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Why a GPS or laser rangefinder should be the 15th club in your golf bag

The way we play golf has changed forever.

If you play on any golf course, chances are your fellow players have a device that tells them how far they are from the hole.

I recently returned to golf after a long injury layoff and still use the 150-yard markers to estimate my distance – but I'll be the first to admit that I'm a dinosaur and, like every other man and woman I play the game with, I need to move into the 2020s. I find myself asking my playing partners for the exact distance more and more often – and more often than not, that results in me picking up one more club than I had in my hand.

There are all sorts of devices on the market. Some simply tell you how far you have to hit the ball, while others allow you to record exactly how far you hit it with each club in your bag. Honestly, I think using a GPS device or a laser rangefinder is an absolute no-brainer.

And it is clear that most of you agree with that.


Could this be the golf tool you need to improve your handicap?

In our recent survey, we wanted to find out what apps, services and devices you use for golf. With technology playing such an important role in our everyday lives today, it was no surprise that the data showed its benefits when it comes to golf.

The use of GPS devices on the golf course continues to increase, according to our research 80% of golfers own a GPS deviceThis figure is up from around 60% seven years ago, underscoring the continued importance of technology in golf. In addition, 45% said they own a golf laser rangefinder. These are staggering numbers and they underline the different way we approach the game today.

When further analyzing the data, it becomes apparent which golfers use a DMD (distance measuring device). 85% of medium handicap golfers own a GPS and 78% of low handicap golfers, compared to only 70% of high handicap golfers. In addition, only 13% of high handicap golfers own a laser rangefinder, compared to 37% of mid-handicap golfers and more than two in three – 64% of low handicap golfers own a laser rangefinder.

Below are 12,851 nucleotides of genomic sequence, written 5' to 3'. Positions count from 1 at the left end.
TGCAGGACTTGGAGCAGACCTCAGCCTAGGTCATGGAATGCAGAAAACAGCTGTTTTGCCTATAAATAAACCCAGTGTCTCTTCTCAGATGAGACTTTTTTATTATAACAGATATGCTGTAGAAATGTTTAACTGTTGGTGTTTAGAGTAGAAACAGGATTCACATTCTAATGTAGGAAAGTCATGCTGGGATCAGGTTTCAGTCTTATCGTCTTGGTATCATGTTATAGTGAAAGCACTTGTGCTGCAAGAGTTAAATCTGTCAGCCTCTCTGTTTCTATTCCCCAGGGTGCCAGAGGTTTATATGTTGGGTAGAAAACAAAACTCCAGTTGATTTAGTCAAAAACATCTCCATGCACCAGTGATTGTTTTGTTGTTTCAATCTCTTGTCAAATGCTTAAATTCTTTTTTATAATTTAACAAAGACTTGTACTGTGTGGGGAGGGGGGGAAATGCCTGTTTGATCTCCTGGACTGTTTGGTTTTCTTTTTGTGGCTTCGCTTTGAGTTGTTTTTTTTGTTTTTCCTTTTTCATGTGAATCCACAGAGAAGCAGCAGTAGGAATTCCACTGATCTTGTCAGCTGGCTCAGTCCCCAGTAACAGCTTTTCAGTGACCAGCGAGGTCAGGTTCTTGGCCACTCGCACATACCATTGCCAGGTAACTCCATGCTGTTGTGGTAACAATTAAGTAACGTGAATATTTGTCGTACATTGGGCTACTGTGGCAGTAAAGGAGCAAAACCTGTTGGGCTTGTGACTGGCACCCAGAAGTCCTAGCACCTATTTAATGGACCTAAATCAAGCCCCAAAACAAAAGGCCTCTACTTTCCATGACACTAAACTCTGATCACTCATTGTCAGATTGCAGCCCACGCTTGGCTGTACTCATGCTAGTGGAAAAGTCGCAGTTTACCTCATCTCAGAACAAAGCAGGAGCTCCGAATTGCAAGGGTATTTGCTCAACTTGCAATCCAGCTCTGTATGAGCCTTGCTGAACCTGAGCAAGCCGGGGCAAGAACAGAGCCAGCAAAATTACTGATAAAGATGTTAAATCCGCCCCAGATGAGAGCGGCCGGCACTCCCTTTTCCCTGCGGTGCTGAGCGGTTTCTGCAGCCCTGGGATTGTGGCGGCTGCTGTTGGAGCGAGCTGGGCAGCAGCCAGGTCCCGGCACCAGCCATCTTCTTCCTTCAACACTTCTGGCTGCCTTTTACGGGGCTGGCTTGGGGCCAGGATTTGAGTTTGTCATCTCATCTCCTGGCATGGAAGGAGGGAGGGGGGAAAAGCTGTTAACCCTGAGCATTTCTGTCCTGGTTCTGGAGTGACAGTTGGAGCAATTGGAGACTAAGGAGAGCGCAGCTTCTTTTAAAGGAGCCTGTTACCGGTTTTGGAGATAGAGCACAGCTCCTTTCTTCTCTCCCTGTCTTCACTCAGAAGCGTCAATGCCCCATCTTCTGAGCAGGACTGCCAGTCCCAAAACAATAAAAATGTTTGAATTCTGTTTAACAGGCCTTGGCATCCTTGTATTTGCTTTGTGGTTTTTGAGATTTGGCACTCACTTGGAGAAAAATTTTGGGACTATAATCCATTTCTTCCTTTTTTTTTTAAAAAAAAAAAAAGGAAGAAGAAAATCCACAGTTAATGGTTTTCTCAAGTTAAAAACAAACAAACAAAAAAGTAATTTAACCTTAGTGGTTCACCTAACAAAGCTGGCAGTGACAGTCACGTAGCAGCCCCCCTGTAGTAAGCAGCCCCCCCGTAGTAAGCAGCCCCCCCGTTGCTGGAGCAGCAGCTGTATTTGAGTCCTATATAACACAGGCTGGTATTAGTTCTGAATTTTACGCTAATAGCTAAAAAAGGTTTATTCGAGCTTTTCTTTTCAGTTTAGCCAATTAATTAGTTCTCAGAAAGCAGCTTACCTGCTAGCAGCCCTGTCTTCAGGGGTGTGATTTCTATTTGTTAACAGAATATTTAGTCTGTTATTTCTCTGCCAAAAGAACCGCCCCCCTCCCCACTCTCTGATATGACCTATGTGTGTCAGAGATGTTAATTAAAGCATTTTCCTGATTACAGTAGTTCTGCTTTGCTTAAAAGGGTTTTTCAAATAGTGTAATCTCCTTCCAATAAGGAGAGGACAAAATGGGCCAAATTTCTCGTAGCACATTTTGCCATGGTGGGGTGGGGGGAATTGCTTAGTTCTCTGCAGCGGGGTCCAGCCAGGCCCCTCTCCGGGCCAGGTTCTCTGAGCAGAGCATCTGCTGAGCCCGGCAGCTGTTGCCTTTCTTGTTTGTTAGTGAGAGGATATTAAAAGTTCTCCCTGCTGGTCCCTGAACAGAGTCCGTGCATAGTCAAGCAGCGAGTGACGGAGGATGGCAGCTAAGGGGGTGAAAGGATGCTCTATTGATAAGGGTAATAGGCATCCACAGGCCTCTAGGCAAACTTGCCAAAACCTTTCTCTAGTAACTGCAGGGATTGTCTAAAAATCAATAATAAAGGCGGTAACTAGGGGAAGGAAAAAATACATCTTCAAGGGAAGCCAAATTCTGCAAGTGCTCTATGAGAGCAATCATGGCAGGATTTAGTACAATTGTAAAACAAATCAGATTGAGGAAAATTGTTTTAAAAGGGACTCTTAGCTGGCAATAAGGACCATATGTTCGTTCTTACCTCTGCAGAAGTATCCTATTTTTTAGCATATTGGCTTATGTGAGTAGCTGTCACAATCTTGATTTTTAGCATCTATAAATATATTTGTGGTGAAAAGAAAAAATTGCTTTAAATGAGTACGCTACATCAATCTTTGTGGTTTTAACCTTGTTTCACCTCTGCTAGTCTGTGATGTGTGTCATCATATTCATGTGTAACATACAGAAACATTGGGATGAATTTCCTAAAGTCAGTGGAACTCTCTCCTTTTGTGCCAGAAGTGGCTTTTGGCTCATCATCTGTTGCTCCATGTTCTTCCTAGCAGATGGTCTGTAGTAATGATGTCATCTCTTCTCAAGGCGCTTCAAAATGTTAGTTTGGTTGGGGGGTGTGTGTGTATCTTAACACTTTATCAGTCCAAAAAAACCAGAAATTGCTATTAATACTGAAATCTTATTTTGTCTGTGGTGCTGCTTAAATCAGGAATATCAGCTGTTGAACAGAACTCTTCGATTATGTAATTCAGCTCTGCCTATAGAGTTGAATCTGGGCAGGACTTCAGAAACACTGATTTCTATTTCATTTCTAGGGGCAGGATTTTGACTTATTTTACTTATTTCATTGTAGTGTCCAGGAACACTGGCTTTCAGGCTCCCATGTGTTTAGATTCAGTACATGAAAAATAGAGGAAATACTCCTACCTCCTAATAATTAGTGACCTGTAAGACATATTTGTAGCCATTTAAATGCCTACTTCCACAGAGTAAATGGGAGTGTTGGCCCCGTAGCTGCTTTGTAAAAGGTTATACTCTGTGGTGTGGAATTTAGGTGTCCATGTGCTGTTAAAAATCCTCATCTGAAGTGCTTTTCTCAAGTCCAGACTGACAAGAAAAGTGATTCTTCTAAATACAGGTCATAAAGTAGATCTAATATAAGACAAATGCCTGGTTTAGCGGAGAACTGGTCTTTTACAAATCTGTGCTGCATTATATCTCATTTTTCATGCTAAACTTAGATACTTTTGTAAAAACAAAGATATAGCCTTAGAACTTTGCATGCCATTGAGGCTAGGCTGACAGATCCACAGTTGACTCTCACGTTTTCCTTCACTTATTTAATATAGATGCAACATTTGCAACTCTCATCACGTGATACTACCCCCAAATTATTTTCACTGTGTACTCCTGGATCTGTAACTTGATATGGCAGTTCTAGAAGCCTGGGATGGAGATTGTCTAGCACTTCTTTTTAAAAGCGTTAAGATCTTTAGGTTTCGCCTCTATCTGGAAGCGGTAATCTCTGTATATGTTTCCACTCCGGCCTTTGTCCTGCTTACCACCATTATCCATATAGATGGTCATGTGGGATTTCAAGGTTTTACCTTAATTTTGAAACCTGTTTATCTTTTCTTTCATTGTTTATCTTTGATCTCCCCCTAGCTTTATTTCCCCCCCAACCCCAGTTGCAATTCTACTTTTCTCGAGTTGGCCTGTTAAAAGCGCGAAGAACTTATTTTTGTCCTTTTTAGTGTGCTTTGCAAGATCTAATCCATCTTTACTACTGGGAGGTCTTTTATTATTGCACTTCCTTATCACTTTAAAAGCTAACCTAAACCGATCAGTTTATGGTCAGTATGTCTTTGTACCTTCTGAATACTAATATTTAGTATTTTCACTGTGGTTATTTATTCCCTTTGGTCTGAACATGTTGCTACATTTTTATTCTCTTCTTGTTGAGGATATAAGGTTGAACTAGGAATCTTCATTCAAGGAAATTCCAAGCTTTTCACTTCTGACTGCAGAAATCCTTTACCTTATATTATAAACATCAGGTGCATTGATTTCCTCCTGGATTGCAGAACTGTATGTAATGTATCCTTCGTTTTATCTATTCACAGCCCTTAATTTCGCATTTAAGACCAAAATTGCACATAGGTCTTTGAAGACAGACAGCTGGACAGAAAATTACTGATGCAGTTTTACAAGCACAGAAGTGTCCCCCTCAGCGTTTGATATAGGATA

Golf GPS Survey Data

Can all these golfers be wrong? I don't think so.

One of the great advantages of these devices is that they not only tell you how far it is to the hole, but also how far you have to hit the ball to get over the lake in front of you.

While one could argue that high handicap players are probably new to golf and may spend their money elsewhere or wait until they get the hang of it, the data suggests that if you want to improve, you may want to consider purchasing a golf distance measuring device.

Age doesn't really matter, but younger golfers are more likely to own a laser rangefinder.

Golf GPS Survey Data


What GPS devices do golfers use?

The survey results further underlined the importance of technology, and the internet in particular. 33% of respondents said that reading online reviews helped them make a purchase decision. For one in four respondents, being a previous customer of the brand was crucial. When we find a brand we like, we are more likely to remain loyal to it.